When it comes to the story of Assault Spy, I honestly have to say that there isn’t much of one. As previously said, you play as Asaru with your partner Kanoko (not split-screen by the way) and you’re assigned the mission of stealing data from the globally influential corporation Negabot, but during your mission they are hostilely taken over. While it sounds like an intriguing story at first, there wasn’t much, if any development built onto it. I could pretty much predict where the story was going to go every second since Assault Spy was so focused on the fighting and humor. Both of which were not bad, but it felt like they should’ve given the story more love. The game also advertises a second playable protagonist, Amelia. Asaru and Amelia’s stories intertwine which gives the game its appeal. However, I fail to see a meaningful connection between their stories. When I discovered there were connecting stories I thought that there would be bits and pieces left out of the other’s story so you’d have to play both to get the full perspective. That’s not the case though; they each seem to have their own unique story, just recycling all the supporting roles with a new cast. Some characters carry between stories via a small cameo in the background of some cutscenes but nothing that truly intertwines both narratives. I have not completed Amelia’s story but am at least halfway through and still fail to see where they intertwine meaningfully.

Negabot robots that have been corrupted.

Assault Spy is a blast to play, even just to look at. The controls are satisfying and the visuals are beautiful. The characters are even lovable most of the time. However, the amount of bugs, lack of story, and lack of fluidity in changing some things such as the difficulty partway through the game add up. Those and a few other factors make the game difficult to love as a whole. There is still room for improvement and I look forward to what patches and updates improve Assault Spy.


Final Rating

Graphics: Bugged textures are present. Color pallet is fairly basic but very visually pleasing as lighting and effects make up for it.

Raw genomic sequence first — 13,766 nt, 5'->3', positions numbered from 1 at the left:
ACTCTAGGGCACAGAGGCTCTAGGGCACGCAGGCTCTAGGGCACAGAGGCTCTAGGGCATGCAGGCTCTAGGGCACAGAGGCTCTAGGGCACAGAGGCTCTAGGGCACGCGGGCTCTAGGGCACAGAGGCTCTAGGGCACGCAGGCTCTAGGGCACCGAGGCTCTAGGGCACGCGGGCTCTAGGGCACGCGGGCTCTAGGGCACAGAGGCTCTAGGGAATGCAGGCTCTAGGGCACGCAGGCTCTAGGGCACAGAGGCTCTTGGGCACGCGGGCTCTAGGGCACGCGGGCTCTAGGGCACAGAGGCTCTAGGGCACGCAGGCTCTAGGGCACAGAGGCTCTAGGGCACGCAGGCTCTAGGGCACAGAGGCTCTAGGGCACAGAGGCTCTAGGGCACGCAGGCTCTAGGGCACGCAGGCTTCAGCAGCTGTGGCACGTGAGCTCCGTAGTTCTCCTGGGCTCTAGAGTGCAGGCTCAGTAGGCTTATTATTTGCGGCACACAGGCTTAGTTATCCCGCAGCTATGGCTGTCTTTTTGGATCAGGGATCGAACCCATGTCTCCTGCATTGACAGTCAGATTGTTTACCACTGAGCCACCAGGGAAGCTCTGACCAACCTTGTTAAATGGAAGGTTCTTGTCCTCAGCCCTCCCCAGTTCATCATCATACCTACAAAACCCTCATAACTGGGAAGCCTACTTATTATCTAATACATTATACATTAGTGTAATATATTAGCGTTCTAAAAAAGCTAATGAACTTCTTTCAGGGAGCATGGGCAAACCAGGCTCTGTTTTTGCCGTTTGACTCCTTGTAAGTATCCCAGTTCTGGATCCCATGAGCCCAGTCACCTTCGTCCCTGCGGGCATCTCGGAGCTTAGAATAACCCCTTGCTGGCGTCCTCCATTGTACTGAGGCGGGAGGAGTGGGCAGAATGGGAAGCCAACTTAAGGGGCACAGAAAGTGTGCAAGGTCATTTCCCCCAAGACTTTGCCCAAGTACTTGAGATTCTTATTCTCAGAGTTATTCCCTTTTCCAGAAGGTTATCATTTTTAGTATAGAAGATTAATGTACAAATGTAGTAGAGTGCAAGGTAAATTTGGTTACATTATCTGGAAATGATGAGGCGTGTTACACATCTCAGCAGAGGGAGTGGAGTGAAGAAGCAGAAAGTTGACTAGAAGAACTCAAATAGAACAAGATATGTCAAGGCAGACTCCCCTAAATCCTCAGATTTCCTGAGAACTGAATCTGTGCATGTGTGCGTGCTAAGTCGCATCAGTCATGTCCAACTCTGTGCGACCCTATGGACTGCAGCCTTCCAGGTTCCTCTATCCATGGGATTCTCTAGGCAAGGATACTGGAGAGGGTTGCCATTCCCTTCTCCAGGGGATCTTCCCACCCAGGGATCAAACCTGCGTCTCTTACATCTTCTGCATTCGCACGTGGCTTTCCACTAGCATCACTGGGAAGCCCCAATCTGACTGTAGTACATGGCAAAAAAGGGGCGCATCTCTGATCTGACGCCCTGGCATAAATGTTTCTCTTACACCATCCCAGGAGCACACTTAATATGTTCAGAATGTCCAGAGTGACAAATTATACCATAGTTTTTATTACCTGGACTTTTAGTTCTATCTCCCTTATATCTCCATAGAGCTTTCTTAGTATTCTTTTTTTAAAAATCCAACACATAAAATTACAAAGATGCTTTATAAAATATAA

Gameplay: Gives off a Devil May Cry sort of vibe that I've missed in recent years, handling combat in a revitalizing way that forces you think about your chains.

Story: The story isn't great, and the advertising of two intertwining stories does not seem to be entirely present in the way I would've thought.

Progression: Earn currency through combat — the better you fight, the more you get. Those points are then spent on unlocking new combos and abilities.

Replay Value: Includes multiple difficulties and features a "Dojo" mode where you can try out both Asaru and Amelia. Additionally, the game ships with a timed challenges mode.

Final Rating: 7.5/10. Assault Spy is a blast to play, even just to look at. The controls are satisfying and the visuals are beautiful. The characters are even lovable most of the time. However, the amount of bugs, lack of story, and lack of fluidity in changing some things such as the difficulty partway through the game add up.

A very entertaining game with beautiful visuals and rewarding combat, but I expected more refinement.

About The Author

Hello! I'm Greg but online I'm often known as StarkiSama-sama. Right now I'm currently a junior in high school, and I don't have much of an idea of what I want to do with my life yet. My favorite activities would have to be playing video games, watching anime and experimenting with PC hardware. I also create videos on YouTube and live stream on Twitch.